Home > Research > Publications & Outputs > The potential benefits of dietary shift in China

Electronic data

  • manuscript_xinjiang(Revised_manuscript_with_changes_marked_-ll (1)

    Rights statement: This is the author’s version of a work that was accepted for publication in Science of the Total Environment. Changes resulting from the publishing process, such as peer review, editing, corrections, structural formatting, and other quality control mechanisms may not be reflected in this document. Changes may have been made to this work since it was submitted for publication. A definitive version was subsequently published in Science of the Total Environment, 779, 2021 DOI: 10.1016/j.scitotenv.2021.146497

    Accepted author manuscript, 1 MB, PDF document

    Embargo ends: 17/03/22

    Available under license: CC BY-NC-ND

Links

Text available via DOI:

View graph of relations

The potential benefits of dietary shift in China: Synergies among acceptability, health, and environmental sustainability

Research output: Contribution to journalJournal articlepeer-review

E-pub ahead of print
  • J. Yin
  • X. Zhang
  • W. Huang
  • L. Liu
  • Y. Zhang
  • D. Yang
  • Y. Hao
  • Y. Chen
Close
Article number146497
<mark>Journal publication date</mark>20/07/2021
<mark>Journal</mark>Science of the Total Environment
Volume779
Number of pages10
Publication StatusE-pub ahead of print
Early online date17/03/21
<mark>Original language</mark>English

Abstract

The transition to a healthier diet recommended by national dietary guidelines in China may not achieve sufficient environmental benefits. This study assesses China's potential of transforming into a sustainable diet and the trade-offs among reducing food-related environmental impacts, improving nutritional quality and respecting eating habits. We used multi-objective optimization to build optimized scenarios, with the lowest environmental footprint and greatest acceptability (i.e., with the minimum departure from the currently observed diet) as optimization goals, and adequate macro- and micronutrient intake levels as constraints. In doing so, we assessed the actual benefits and synergies of reducing carbon footprint (CF), water footprint (WF), and ecological footprint (EF) and improving health and respecting dietary acceptance under the corresponding scenarios. The results show that CF, WF and EF can be reduced by up to 19%, 15% and 30% respectively, while satisfying nutritional constraints and achieving the minimum deviation from the current food combination. The greatest synergistic benefits for CF, WF and EF are achieved when the minimum CF is the optimization goal; the maximum synergistic benefits for the environment, health and acceptability are achieved when the CF is reduced by 10%. Our findings identify the trade-offs and synergies dietary changes considering nutritional benefits, environmental sustainability and acceptability, and reveal the challenges and opportunities for achieving such synergies. © 2021 Elsevier B.V.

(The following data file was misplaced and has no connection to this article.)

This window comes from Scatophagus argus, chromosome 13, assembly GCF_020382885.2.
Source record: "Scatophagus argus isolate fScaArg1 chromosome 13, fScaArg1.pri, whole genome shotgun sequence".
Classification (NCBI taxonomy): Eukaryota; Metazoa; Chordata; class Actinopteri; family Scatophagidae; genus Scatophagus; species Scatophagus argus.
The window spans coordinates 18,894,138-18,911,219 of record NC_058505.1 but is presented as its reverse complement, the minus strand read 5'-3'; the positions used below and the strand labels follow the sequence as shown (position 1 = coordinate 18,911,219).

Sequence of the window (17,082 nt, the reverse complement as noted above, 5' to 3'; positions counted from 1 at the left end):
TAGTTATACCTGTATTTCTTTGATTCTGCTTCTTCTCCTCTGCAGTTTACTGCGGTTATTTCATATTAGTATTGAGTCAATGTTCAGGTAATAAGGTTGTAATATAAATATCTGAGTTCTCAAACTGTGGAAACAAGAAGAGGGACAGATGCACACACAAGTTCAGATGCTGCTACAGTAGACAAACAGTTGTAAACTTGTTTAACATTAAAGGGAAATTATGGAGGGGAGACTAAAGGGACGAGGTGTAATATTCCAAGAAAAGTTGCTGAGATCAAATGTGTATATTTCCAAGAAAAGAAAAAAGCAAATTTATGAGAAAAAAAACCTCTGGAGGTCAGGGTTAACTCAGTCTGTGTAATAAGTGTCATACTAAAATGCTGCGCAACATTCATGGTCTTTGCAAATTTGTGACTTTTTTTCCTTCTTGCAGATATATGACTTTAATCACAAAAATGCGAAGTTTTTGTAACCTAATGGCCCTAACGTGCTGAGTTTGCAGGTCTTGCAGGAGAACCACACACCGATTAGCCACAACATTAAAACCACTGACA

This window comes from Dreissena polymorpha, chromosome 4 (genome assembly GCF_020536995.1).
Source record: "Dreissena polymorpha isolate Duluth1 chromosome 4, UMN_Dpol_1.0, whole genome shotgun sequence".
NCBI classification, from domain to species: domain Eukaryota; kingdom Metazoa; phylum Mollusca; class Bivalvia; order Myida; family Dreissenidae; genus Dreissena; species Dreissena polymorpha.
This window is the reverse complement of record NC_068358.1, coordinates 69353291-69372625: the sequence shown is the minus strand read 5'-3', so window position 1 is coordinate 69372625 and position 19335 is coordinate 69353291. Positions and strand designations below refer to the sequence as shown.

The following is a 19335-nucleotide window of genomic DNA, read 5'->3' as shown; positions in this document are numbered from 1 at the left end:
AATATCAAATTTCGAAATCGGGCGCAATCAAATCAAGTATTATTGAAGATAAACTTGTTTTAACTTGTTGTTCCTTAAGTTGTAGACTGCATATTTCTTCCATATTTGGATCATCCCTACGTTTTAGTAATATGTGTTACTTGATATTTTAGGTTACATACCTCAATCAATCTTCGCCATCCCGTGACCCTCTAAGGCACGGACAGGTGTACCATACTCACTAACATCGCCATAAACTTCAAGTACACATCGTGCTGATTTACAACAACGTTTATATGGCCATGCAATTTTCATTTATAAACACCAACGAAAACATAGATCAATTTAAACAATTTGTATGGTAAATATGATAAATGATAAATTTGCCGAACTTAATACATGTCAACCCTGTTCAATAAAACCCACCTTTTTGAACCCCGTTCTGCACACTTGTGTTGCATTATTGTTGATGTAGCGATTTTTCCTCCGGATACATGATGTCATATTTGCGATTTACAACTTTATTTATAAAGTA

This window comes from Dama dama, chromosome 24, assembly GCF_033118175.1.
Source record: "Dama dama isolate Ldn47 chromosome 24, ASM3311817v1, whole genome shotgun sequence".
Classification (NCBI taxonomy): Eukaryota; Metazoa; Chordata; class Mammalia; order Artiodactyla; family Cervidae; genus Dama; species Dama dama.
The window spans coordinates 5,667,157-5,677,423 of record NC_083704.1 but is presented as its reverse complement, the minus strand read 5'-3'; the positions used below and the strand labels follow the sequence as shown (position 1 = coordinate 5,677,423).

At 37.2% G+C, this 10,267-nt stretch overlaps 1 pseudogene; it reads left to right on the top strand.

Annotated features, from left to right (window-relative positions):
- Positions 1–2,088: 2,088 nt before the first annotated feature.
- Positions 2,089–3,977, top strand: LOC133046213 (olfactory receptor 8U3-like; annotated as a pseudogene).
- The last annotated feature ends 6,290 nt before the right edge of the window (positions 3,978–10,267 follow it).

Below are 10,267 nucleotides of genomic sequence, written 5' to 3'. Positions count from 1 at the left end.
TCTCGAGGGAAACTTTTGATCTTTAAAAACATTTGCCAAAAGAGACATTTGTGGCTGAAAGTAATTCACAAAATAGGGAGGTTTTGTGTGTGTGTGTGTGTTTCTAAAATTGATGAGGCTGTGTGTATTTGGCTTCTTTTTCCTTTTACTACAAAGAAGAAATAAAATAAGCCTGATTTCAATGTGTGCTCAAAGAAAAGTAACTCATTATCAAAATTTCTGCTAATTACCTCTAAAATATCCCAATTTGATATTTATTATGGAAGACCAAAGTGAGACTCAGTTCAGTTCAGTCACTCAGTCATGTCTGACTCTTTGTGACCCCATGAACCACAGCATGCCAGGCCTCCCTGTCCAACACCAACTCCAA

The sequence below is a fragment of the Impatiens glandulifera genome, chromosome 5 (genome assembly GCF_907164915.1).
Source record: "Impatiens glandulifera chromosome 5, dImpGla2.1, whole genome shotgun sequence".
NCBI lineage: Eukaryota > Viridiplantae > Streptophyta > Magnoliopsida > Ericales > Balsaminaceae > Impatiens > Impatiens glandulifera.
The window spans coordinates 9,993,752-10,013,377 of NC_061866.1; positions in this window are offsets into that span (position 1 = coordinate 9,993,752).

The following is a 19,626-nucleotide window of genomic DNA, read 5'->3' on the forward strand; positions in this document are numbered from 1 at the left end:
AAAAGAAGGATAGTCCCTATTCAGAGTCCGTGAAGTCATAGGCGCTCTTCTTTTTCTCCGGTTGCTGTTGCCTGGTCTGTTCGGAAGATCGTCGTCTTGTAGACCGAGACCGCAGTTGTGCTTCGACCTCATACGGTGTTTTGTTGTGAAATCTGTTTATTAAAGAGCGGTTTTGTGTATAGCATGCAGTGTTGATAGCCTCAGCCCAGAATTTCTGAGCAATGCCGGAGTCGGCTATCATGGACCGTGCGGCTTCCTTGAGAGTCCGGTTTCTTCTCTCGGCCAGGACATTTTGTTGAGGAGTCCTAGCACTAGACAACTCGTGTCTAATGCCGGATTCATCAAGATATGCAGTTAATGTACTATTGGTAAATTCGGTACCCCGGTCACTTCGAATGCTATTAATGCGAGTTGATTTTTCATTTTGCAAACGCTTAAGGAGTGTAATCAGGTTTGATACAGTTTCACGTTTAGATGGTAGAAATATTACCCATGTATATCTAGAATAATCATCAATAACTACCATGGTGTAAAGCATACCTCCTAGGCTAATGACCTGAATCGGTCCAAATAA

Bibliographic note

This is the author’s version of a work that was accepted for publication in Science of the Total Environment. Changes resulting from the publishing process, such as peer review, editing, corrections, structural formatting, and other quality control mechanisms may not be reflected in this document. Changes may have been made to this work since it was submitted for publication. A definitive version was subsequently published in Science of the Total Environment, 779, 2021 DOI: 10.1016/j.scitotenv.2021.146497